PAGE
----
Purpose: Discernment of radiotherapy (XRT) effects vs. tumor activity is difficult in brain tumor patients during the months after XRT when white matter hyperintensities sometimes emerge. We examined brain scans in XRT-treated vs. untreated patients for early-delayed post-XRT effects.
Methods and materials: Brain regions susceptible to XRT injury were examined on magnetic resonance imaging (MRI) for T2-weighted hyperintensities and atrophy in 37 adults with low-grade primary brain tumors (13 nonirradiated and 24 irradiated). Cases evidencing recurrence/growth over the study period were censored. Interactions with age, mood, fatigue, medications, tumor type and grade, extent of resection, and laterality of MRI changes were examined.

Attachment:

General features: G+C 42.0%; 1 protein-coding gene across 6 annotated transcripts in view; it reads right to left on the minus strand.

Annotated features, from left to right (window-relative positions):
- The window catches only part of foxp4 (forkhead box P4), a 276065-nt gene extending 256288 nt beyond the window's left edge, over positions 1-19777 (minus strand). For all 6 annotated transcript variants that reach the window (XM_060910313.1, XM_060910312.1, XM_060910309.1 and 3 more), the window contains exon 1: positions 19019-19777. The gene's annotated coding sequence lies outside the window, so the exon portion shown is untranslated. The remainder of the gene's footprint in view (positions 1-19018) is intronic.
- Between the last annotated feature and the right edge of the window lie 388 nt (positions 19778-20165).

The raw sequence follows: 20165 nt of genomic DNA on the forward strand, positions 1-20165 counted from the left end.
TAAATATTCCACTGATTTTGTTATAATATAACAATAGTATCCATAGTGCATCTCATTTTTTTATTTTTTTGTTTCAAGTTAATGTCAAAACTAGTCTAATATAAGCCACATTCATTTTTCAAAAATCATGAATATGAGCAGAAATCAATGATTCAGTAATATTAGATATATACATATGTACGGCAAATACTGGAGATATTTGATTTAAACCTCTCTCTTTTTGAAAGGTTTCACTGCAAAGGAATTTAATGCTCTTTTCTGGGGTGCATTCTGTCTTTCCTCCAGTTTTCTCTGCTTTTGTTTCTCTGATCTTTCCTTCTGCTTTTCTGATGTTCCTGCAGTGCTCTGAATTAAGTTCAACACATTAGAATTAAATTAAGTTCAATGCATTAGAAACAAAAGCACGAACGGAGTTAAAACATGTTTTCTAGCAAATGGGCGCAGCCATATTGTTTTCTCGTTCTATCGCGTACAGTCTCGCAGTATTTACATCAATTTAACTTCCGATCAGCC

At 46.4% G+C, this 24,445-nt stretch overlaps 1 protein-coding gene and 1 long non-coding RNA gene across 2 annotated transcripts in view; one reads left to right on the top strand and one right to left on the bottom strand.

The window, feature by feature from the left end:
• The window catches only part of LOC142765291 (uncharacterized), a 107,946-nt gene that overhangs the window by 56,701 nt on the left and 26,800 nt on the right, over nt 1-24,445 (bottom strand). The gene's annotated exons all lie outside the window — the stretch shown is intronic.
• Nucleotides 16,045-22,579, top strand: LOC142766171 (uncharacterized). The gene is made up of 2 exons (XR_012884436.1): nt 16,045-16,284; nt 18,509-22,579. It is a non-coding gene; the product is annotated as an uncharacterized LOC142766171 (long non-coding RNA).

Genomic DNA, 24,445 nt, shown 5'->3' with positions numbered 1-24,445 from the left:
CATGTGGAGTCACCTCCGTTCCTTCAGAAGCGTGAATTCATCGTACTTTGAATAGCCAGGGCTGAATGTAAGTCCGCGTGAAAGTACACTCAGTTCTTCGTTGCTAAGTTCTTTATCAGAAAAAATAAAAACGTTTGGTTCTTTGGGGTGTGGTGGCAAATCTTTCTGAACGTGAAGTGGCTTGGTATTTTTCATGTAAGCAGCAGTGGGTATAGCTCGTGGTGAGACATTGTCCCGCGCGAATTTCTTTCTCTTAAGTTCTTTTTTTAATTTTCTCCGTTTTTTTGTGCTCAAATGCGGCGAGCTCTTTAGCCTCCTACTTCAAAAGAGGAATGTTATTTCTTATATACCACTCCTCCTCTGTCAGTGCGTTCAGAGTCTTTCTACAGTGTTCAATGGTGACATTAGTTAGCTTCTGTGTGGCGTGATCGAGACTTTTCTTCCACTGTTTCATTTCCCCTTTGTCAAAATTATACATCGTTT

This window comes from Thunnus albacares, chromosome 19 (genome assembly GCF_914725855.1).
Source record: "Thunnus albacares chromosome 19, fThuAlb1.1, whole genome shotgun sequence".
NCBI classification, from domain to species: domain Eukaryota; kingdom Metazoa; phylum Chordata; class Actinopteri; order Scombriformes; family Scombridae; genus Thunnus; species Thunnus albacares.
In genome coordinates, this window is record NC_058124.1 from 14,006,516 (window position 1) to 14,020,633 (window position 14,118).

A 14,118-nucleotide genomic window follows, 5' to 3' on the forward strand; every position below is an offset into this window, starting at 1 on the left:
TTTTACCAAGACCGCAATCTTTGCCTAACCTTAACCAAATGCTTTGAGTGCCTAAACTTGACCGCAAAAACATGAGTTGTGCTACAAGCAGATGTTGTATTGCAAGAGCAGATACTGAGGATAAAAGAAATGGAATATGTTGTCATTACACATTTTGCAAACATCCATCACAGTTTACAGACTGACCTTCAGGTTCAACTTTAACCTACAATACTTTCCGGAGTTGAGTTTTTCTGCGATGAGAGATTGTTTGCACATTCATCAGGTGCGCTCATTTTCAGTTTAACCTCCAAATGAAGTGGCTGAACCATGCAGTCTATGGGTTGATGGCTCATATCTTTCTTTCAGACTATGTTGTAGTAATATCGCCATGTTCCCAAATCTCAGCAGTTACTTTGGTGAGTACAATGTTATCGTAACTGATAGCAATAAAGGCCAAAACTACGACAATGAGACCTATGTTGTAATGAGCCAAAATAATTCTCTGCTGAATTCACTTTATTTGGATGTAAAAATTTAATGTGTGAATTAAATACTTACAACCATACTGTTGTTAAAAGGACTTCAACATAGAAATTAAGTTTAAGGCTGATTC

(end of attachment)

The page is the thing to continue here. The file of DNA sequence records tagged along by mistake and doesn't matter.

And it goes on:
Results: Hyperintensity and atrophy ratings over time for the treated and untreated groups were not significantly different. White matter atrophy increased unrelated to XRT. In all patients combined, white matter atrophy and hyperintensities were greater at all time points and more lateralized in surgically treated patients.
Conclusions: Radiotherapy status was not related to changes in MRI ratings during the weeks/months after XRT. Findings contradict assumptions about radiographically evidenced early-delayed XRT effects. Increases in T2-weighted hyperintensities during the 1-6-month period post-conformal radiotherapy for low-grade tumors are likely not related to early-delayed XRT effects.